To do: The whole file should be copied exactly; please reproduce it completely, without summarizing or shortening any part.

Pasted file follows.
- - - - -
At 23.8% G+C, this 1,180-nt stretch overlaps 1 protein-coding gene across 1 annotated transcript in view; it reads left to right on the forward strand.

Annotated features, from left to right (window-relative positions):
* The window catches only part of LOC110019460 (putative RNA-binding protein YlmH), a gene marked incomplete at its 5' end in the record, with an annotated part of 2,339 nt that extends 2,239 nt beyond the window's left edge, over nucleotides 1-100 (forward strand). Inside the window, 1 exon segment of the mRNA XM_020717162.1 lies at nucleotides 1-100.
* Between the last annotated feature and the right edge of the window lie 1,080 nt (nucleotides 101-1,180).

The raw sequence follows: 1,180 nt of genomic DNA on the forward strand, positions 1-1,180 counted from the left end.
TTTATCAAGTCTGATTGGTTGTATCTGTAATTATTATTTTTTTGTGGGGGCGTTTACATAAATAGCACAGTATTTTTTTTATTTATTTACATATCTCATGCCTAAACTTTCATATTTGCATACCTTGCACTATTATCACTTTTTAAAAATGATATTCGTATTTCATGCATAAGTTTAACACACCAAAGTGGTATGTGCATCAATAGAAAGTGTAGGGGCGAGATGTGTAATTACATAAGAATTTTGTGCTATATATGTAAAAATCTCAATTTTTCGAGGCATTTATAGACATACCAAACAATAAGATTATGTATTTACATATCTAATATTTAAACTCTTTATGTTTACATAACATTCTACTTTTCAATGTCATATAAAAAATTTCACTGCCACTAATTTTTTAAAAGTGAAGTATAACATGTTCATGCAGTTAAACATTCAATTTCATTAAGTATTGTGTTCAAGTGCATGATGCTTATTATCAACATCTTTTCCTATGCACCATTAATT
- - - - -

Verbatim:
At 23.8% G+C, this 1,180-nt stretch overlaps 1 protein-coding gene across 1 annotated transcript in view; it reads left to right on the forward strand.

Annotated features, from left to right (window-relative positions):
* The window catches only part of LOC110019460 (putative RNA-binding protein YlmH), a gene marked incomplete at its 5' end in the record, with an annotated part of 2,339 nt that extends 2,239 nt beyond the window's left edge, over nucleotides 1-100 (forward strand). Inside the window, 1 exon segment of the mRNA XM_020717162.1 lies at nucleotides 1-100.
* Between the last annotated feature and the right edge of the window lie 1,080 nt (nucleotides 101-1,180).

The raw sequence follows: 1,180 nt of genomic DNA on the forward strand, positions 1-1,180 counted from the left end.
TTTATCAAGTCTGATTGGTTGTATCTGTAATTATTATTTTTTTGTGGGGGCGTTTACATAAATAGCACAGTATTTTTTTTATTTATTTACATATCTCATGCCTAAACTTTCATATTTGCATACCTTGCACTATTATCACTTTTTAAAAATGATATTCGTATTTCATGCATAAGTTTAACACACCAAAGTGGTATGTGCATCAATAGAAAGTGTAGGGGCGAGATGTGTAATTACATAAGAATTTTGTGCTATATATGTAAAAATCTCAATTTTTCGAGGCATTTATAGACATACCAAACAATAAGATTATGTATTTACATATCTAATATTTAAACTCTTTATGTTTACATAACATTCTACTTTTCAATGTCATATAAAAAATTTCACTGCCACTAATTTTTTAAAAGTGAAGTATAACATGTTCATGCAGTTAAACATTCAATTTCATTAAGTATTGTGTTCAAGTGCATGATGCTTATTATCAACATCTTTTCCTATGCACCATTAATT